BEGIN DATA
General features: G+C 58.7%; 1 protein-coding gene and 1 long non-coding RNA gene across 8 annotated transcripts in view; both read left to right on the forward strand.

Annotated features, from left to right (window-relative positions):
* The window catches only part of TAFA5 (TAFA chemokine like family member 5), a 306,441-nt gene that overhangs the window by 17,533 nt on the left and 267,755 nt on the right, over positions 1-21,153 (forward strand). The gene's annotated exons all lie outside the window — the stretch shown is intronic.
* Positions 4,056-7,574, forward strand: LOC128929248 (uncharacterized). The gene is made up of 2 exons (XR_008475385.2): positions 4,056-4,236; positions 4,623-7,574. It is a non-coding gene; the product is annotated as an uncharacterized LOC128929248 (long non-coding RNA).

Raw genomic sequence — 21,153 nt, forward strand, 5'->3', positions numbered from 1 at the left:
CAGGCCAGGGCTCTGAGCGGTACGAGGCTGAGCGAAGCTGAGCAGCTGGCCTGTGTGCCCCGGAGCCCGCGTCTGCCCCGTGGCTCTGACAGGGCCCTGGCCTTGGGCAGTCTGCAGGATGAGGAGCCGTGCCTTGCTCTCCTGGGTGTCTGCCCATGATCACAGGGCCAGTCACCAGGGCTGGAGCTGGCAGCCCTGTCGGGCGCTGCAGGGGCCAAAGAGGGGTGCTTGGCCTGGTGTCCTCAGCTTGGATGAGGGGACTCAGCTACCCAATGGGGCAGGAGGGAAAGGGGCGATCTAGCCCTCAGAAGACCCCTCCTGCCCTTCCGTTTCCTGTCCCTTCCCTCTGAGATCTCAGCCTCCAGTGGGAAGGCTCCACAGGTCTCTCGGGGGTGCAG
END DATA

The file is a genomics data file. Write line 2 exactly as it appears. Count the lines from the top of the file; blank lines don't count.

Annotated features, from left to right (window-relative positions):